Flash welders use resistance welding to connect parts, where energy transfer is provided by the resistance heat generated by the parts themselves. The components are placed end to end in the entire joint area. Various cross-sectional sizes and complex shapes can be connected. When applying the flash voltage, clamp the parts to be joined and slowly put them together. The process can be manual, but most flash welders are automatic or semi-automatic. If the contact between the components is small, the current density is high, the material resistance will be heated in the spray of molten particles, melted and blown out from the joints, thus having a unique flashing effect.
This flash evaporation caused by the flash welder will gradually introduce heating and softening areas at the end of the module while eliminating oxides and contaminants at the interface. After the preset length of the base material is "burned", forging force is applied to the part to strengthen the joint. In this way, forged butt welds can be made without any molten metal remaining in the joints.
How a Flash Welder works?
Flash welders use a weld joining process to combine two separate parts. The work acts as an electrode and the entire section is welded. The parts are clamped and brought together and a current is applied. The current creates an arc between the workpieces and heating and ejection begins. The force is applied. The parts come together. The connection of parts is forged to the desired quantity. The part is cooled and the force is removed. The resulting arc weld has a weld spout around the area of the weld that is typically mechanically removed. The resulting welds of flash welders are very strong and impermeable to liquids. Rims are manufactured in this way and are very reliable. Rims do not leak air in our cars and trucks. The term "flash welding" is quite self-describing - the phenomenon of "flashing" occurs during the process.
Heat is generated in the arc welding process through the contact surface resistance, not the contact resistance, as in the butt welding process. While butt welding is a one-step operation, arc welding is a two-step process. The first step is to flash the action. Current to the workpieces cause flickering or arcing at the interface of the two ends of the material touching. The flickering increases until the materials are brought to a plastic state. This flashing operation creates a heat affected zone very similar to a butt weld. When the area plasticizes and reaches the right temperature, the second stage of the operation begins - upsetting or forging. Thereafter, the two ends of the workpieces are joined together by the flash welder with a very high force sufficient to cause swelling of the material. This pushes the plastic metal along with most of the debris out of the joint.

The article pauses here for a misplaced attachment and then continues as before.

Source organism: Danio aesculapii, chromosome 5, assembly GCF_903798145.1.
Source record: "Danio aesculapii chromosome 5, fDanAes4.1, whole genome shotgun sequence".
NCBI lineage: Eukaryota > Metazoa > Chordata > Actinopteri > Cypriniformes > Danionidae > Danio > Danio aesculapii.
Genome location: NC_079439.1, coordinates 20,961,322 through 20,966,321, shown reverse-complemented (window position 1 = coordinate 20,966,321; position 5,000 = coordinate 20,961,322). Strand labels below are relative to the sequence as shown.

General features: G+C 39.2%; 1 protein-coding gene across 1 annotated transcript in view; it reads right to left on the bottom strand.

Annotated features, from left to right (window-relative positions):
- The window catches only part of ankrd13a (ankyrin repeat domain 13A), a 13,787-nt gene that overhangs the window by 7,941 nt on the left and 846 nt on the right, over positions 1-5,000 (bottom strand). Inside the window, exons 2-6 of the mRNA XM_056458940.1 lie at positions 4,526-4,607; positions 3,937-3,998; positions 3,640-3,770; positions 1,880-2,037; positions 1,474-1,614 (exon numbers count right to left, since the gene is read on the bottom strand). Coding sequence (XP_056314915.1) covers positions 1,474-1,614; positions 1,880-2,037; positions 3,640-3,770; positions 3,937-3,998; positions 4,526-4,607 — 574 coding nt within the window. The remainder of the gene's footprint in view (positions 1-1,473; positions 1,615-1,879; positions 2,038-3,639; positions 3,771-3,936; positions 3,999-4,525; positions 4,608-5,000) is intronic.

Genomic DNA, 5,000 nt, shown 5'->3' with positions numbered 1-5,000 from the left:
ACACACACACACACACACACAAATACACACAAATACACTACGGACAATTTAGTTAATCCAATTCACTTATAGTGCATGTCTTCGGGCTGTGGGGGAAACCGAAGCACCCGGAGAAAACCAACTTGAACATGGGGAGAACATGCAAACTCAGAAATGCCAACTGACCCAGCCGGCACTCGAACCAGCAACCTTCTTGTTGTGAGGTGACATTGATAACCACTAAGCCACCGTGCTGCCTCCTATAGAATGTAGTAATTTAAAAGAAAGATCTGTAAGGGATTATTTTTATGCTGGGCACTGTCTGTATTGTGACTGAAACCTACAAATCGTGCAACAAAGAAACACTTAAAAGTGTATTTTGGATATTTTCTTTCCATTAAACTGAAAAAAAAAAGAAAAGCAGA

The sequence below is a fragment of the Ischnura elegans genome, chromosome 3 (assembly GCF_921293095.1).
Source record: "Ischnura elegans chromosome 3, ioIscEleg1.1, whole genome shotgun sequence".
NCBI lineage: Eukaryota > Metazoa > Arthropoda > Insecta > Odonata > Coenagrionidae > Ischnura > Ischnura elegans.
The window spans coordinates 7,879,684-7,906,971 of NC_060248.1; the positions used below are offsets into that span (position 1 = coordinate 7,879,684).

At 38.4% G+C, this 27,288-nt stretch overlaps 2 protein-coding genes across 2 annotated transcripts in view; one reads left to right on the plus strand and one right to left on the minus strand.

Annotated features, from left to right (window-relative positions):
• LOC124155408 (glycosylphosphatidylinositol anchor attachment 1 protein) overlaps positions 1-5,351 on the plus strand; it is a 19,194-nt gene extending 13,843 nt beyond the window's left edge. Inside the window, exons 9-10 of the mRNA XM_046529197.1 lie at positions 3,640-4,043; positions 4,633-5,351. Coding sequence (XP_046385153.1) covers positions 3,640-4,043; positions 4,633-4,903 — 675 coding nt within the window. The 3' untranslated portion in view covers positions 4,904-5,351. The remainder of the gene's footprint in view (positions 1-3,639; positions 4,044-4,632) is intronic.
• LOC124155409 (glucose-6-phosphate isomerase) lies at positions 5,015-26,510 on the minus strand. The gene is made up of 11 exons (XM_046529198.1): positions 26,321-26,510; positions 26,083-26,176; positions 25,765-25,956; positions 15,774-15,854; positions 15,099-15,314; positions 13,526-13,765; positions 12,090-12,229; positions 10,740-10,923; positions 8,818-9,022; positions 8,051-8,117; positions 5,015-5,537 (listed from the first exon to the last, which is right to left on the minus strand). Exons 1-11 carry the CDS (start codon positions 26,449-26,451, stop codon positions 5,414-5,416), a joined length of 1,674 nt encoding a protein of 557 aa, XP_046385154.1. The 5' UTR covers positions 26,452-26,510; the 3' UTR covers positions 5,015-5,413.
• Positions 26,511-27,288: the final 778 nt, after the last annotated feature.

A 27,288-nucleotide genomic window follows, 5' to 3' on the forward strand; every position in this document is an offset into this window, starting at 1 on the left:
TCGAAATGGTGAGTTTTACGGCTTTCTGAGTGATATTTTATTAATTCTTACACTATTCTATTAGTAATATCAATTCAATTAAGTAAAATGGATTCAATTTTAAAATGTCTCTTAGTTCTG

A Comparison of Flash Welders and Butt Welders
The smooth, clean surfaces of the workpieces are not as critical in the flash welding process as for butt welding, as the flashing action burns away irregularities in the weld surfaces. This allows the operator to combine a wide range of materials with a flash welder. Items such as wide, thin sheets of cloth; pipes; forgings; and ferrous and non-ferrous materials can be successfully welded. In other flash welder applications, flash or slag may be ejected for disposal. Upset under the slag is solid metal, similar to a butt weld, and requires cutting, trimming, or deburring operations to remove. The downside to this process is the flash itself. The operator and the surrounding area must be protected and smoke and fumes must be removed. The resulting slag particles accumulate around the surface of the machine and frequent cleaning is necessary.
As with other resistance welding processes, the technology is rapidly changing the use of both butt and flash welds. The continuous development of control systems, AC and DC power supplies, advanced hydraulics, and servo valves has improved both processes. At the same time, this advanced technology has widened the range of applications that can be performed. Due to the variety of products and materials that can be welded by flash and butt welders, each application must be assessed individually. The production requirements, media, cleanliness, and aesthetics of the weld itself play an important role in selecting these two resistance welding processes.
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